EPA May Withdraw Bush-era Rule, Crack Down on Refinery Emissions
The EPA wants to withdraw a portion of air toxics regulations put in place during the Bush administration, a move that would lead to increased scrutiny of emissions at oil refineries.
EPA says the “residual risk” and technology review portions of the rule do not truly reflect the risk posed by petroleum refinery emissions. The EPA has proposed (PDF) withdrawing the objectionable parts of the rule, which was put in place in the waning days of the Bush administration.
The rule retained 1995-era air toxics standards that environmentalists say underestimate emissions from refineries.
EPA has been stepping up efforts to have refineries gather emissions data, and EPA Administrator Lisa Jackson said that information played into EPA’s decision to propose changing the rule, reports the New York Times.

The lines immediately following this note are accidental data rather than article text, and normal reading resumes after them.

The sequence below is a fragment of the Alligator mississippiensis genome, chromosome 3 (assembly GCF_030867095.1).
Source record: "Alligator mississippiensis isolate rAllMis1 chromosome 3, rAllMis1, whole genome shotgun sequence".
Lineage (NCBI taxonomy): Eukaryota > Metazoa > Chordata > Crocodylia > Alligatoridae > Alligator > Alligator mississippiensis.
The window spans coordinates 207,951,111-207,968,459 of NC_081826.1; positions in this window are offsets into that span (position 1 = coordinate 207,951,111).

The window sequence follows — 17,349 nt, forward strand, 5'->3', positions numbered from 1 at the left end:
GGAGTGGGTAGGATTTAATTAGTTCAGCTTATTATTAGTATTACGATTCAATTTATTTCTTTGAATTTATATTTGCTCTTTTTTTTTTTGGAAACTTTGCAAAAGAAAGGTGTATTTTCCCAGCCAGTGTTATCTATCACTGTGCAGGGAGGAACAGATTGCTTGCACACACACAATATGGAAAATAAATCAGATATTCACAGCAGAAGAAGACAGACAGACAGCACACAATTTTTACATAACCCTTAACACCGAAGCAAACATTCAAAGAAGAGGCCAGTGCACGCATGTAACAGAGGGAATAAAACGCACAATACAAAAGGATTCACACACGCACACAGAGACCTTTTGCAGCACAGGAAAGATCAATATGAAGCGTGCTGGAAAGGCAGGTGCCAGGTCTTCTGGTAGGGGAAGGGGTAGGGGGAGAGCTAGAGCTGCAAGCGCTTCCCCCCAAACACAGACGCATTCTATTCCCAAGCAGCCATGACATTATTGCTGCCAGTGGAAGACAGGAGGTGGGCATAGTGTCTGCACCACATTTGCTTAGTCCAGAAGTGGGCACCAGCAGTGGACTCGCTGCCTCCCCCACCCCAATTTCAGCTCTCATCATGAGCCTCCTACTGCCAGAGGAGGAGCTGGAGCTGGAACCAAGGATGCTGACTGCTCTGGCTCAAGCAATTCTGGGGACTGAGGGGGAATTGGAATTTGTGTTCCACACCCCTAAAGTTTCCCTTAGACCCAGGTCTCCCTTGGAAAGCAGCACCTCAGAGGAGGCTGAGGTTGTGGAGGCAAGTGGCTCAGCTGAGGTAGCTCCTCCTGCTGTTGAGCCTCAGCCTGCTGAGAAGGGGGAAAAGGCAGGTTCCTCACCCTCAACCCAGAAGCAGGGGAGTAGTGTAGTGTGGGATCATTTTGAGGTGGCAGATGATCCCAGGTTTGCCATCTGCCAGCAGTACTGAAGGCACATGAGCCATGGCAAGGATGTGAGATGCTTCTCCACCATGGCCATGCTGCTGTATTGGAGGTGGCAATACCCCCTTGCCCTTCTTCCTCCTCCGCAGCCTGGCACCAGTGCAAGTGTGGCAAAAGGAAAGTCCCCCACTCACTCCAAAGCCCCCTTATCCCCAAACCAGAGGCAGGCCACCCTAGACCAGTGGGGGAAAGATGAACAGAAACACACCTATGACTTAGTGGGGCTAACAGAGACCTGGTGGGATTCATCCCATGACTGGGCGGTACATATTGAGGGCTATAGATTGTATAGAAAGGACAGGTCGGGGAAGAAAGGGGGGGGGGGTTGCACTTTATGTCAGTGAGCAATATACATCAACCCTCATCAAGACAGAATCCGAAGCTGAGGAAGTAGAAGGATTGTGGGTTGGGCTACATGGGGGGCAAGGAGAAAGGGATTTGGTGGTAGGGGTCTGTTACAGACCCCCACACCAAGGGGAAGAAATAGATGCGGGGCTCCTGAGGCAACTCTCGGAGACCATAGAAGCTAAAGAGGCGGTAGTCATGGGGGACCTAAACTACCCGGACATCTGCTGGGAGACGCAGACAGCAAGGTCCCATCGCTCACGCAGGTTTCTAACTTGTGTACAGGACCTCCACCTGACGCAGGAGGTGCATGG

The rule has been stalled since Jan. 20, when the Obama Adminstration froze all pending rules from the Bush Administration until it could review them.
In other refinery emissions news, EPA has put its stamp of approval on a Bush-era rule that set maximum achievable control technology standards for refinery cooling tower emissions.
The Natural Resources Defense Council and the Environmental Integrity Project applauded the EPA’s moves, while the American Petroleum Institute asserted that emissions data would vindicate the industry, showing that risks from refineries are low.
Stay Up-to-Date On Environmental Management, Energy & Sustainability News with EL's Free Daily Newsletter
Energy Manager News
- Embracing New Tech Is Key to Greater Energy Savings, Say Experts
- SolarCity: We Have the World’s Most Efficient Rooftop Solar Panel
- Bridgestone Arena in Nashville Switches to LEDs
- Helping Building Automation Grow
- Municipalities Could Combine Small Cell and LED Upgrades
- Holistic Approach to Energy Savings in Dublin, Ohio Schools
- NYC One Step Closer to Net-Zero Energy Goal at Wastewater Treatment Plants
- ‘Better Buildings, Better Plants’ Saves $2.4B Over Five Years